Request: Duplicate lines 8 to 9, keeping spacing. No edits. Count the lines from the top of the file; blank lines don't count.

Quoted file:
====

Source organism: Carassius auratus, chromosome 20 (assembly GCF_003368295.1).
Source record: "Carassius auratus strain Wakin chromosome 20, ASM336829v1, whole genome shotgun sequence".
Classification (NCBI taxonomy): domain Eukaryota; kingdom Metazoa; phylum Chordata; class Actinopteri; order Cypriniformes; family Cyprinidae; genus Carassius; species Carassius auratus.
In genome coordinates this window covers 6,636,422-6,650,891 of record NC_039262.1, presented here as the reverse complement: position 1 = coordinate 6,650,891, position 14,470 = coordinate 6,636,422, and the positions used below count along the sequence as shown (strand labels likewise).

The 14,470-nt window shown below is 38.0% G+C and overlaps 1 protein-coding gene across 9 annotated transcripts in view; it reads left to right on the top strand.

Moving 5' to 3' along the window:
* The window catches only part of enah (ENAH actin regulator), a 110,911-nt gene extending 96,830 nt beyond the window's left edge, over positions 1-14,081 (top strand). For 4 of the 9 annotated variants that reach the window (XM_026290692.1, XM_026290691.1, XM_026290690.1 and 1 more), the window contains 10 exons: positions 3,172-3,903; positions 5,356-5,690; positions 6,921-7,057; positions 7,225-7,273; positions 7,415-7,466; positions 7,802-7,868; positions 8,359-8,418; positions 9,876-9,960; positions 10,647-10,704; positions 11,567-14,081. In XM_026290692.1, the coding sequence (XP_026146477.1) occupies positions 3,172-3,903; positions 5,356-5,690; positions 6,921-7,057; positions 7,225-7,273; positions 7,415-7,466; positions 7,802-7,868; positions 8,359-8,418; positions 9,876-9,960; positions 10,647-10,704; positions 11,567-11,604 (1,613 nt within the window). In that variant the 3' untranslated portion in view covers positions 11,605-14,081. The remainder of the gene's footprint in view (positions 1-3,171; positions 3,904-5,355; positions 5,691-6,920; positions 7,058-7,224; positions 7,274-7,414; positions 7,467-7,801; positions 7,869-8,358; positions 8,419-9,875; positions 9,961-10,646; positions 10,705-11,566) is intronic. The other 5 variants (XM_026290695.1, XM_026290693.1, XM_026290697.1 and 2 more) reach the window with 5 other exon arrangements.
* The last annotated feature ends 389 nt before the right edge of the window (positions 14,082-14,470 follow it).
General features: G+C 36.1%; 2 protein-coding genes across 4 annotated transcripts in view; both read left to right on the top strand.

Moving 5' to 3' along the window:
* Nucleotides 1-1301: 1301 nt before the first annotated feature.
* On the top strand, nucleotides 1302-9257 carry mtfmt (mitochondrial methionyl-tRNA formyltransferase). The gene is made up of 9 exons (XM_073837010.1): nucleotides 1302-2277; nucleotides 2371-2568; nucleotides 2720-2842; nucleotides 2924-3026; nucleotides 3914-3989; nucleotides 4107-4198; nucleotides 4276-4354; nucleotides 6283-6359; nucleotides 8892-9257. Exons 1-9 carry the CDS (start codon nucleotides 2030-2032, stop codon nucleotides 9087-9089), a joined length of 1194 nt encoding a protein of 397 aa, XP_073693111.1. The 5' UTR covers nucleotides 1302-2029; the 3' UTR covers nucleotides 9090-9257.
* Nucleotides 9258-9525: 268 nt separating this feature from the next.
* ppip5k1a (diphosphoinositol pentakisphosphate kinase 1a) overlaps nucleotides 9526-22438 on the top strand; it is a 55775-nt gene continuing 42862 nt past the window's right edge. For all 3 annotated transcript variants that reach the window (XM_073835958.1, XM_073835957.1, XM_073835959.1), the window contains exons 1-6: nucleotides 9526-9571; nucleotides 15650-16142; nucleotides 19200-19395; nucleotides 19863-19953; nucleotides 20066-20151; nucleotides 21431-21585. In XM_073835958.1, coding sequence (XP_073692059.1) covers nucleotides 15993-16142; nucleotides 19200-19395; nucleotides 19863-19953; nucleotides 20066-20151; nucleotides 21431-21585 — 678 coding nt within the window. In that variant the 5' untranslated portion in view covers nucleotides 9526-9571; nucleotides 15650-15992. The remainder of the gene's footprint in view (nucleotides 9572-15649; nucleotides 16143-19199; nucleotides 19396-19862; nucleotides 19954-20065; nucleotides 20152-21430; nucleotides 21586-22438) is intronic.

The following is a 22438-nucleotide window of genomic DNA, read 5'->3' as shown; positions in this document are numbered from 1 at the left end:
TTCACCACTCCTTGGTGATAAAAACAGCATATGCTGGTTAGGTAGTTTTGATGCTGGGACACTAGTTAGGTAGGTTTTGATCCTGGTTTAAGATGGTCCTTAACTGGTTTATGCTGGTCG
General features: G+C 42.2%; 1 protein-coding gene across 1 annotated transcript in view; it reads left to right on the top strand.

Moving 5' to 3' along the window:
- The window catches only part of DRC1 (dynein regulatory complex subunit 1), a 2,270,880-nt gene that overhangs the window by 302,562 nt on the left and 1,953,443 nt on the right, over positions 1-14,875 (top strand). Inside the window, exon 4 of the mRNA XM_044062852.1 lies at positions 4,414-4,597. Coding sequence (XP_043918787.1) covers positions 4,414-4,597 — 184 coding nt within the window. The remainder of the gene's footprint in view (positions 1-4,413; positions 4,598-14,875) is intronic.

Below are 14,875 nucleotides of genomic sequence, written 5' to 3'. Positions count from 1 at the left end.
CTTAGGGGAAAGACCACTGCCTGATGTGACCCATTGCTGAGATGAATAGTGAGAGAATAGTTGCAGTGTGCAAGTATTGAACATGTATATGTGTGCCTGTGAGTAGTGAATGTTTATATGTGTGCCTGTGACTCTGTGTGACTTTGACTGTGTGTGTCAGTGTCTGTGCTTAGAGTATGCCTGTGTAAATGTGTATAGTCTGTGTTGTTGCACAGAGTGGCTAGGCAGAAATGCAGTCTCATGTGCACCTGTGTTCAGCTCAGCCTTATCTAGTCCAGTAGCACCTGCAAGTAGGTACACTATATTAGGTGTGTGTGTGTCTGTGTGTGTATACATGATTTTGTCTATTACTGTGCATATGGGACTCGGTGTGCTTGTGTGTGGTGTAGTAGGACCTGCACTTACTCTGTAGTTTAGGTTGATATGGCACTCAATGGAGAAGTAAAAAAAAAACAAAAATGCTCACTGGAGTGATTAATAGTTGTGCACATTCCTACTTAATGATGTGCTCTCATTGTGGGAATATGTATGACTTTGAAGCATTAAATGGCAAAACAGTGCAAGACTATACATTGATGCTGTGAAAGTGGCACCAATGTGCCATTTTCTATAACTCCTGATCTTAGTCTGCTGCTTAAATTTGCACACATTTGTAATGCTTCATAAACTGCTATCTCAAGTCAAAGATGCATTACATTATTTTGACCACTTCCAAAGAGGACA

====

* The last annotated feature ends 389 nt before the right edge of the window (positions 14,082-14,470 follow it).
General features: G+C 36.1%; 2 protein-coding genes across 4 annotated transcripts in view; both read left to right on the top strand.